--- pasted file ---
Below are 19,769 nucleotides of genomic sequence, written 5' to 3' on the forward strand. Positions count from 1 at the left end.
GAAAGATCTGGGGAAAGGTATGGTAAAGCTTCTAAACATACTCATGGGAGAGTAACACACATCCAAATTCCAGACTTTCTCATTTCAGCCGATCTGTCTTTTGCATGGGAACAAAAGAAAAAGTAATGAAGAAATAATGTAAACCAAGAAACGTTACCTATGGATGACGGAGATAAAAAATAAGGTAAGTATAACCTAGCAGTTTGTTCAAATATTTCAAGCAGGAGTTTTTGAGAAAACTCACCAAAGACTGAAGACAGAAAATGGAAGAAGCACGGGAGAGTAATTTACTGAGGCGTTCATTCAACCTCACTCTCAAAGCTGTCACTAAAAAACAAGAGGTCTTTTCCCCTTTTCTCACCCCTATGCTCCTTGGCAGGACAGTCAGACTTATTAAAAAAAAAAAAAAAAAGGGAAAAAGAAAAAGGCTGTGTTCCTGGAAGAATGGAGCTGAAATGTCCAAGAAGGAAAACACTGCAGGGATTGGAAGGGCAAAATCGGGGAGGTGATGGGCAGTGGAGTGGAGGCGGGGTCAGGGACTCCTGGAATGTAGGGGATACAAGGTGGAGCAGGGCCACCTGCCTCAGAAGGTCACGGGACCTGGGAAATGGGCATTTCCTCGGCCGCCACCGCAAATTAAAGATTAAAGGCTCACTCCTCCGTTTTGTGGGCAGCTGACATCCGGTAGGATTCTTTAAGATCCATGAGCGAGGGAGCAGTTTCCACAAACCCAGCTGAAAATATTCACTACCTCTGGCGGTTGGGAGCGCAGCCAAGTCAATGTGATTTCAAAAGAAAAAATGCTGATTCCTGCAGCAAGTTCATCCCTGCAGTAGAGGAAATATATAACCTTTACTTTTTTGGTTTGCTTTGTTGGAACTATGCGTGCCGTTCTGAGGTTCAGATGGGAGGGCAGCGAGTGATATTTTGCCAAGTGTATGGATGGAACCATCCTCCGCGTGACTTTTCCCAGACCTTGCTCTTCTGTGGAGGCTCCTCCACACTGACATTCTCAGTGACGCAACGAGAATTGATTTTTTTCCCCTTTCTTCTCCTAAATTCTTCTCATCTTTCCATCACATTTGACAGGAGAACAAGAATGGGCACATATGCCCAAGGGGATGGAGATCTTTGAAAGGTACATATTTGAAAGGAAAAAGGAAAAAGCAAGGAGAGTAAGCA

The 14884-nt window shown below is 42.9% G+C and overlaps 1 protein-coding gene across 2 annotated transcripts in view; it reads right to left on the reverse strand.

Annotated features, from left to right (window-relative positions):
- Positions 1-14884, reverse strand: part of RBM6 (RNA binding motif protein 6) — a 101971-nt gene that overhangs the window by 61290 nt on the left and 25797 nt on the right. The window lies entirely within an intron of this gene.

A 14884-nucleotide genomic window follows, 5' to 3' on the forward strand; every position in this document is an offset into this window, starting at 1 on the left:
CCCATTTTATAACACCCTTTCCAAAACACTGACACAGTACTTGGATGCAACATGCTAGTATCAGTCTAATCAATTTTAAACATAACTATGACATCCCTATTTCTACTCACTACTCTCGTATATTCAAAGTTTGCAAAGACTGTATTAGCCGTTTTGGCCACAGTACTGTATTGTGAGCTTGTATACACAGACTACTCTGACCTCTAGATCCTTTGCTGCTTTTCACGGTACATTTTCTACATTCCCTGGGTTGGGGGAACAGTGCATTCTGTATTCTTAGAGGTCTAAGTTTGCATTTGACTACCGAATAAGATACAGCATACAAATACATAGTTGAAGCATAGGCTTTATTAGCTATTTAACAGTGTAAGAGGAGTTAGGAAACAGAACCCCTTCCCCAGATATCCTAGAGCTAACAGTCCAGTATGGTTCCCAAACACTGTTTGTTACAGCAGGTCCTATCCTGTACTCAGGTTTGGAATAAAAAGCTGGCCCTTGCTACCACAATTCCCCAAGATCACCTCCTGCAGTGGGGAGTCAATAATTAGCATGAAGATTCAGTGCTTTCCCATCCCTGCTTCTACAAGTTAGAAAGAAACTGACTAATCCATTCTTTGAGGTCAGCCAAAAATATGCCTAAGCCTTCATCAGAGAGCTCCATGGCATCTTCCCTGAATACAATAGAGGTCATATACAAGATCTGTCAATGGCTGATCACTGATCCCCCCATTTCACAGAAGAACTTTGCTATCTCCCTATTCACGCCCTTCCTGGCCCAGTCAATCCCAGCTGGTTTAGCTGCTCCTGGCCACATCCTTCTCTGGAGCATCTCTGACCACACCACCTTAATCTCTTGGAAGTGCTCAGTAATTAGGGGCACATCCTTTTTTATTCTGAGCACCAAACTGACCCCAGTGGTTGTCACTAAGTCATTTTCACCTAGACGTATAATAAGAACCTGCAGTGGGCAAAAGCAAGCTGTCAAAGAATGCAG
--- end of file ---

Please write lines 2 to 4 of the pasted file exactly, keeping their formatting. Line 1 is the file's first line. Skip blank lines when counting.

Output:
GAAAGATCTGGGGAAAGGTATGGTAAAGCTTCTAAACATACTCATGGGAGAGTAACACACATCCAAATTCCAGACTTTCTCATTTCAGCCGATCTGTCTTTTGCATGGGAACAAAAGAAAAAGTAATGAAGAAATAATGTAAACCAAGAAACGTTACCTATGGATGACGGAGATAAAAAATAAGGTAAGTATAACCTAGCAGTTTGTTCAAATATTTCAAGCAGGAGTTTTTGAGAAAACTCACCAAAGACTGAAGACAGAAAATGGAAGAAGCACGGGAGAGTAATTTACTGAGGCGTTCATTCAACCTCACTCTCAAAGCTGTCACTAAAAAACAAGAGGTCTTTTCCCCTTTTCTCACCCCTATGCTCCTTGGCAGGACAGTCAGACTTATTAAAAAAAAAAAAAAAAAGGGAAAAAGAAAAAGGCTGTGTTCCTGGAAGAATGGAGCTGAAATGTCCAAGAAGGAAAACACTGCAGGGATTGGAAGGGCAAAATCGGGGAGGTGATGGGCAGTGGAGTGGAGGCGGGGTCAGGGACTCCTGGAATGTAGGGGATACAAGGTGGAGCAGGGCCACCTGCCTCAGAAGGTCACGGGACCTGGGAAATGGGCATTTCCTCGGCCGCCACCGCAAATTAAAGATTAAAGGCTCACTCCTCCGTTTTGTGGGCAGCTGACATCCGGTAGGATTCTTTAAGATCCATGAGCGAGGGAGCAGTTTCCACAAACCCAGCTGAAAATATTCACTACCTCTGGCGGTTGGGAGCGCAGCCAAGTCAATGTGATTTCAAAAGAAAAAATGCTGATTCCTGCAGCAAGTTCATCCCTGCAGTAGAGGAAATATATAACCTTTACTTTTTTGGTTTGCTTTGTTGGAACTATGCGTGCCGTTCTGAGGTTCAGATGGGAGGGCAGCGAGTGATATTTTGCCAAGTGTATGGATGGAACCATCCTCCGCGTGACTTTTCCCAGACCTTGCTCTTCTGTGGAGGCTCCTCCACACTGACATTCTCAGTGACGCAACGAGAATTGATTTTTTTCCCCTTTCTTCTCCTAAATTCTTCTCATCTTTCCATCACATTTGACAGGAGAACAAGAATGGGCACATATGCCCAAGGGGATGGAGATCTTTGAAAGGTACATATTTGAAAGGAAAAAGGAAAAAGCAAGGAGAGTAAGCA

The 14884-nt window shown below is 42.9% G+C and overlaps 1 protein-coding gene across 2 annotated transcripts in view; it reads right to left on the reverse strand.

Annotated features, from left to right (window-relative positions):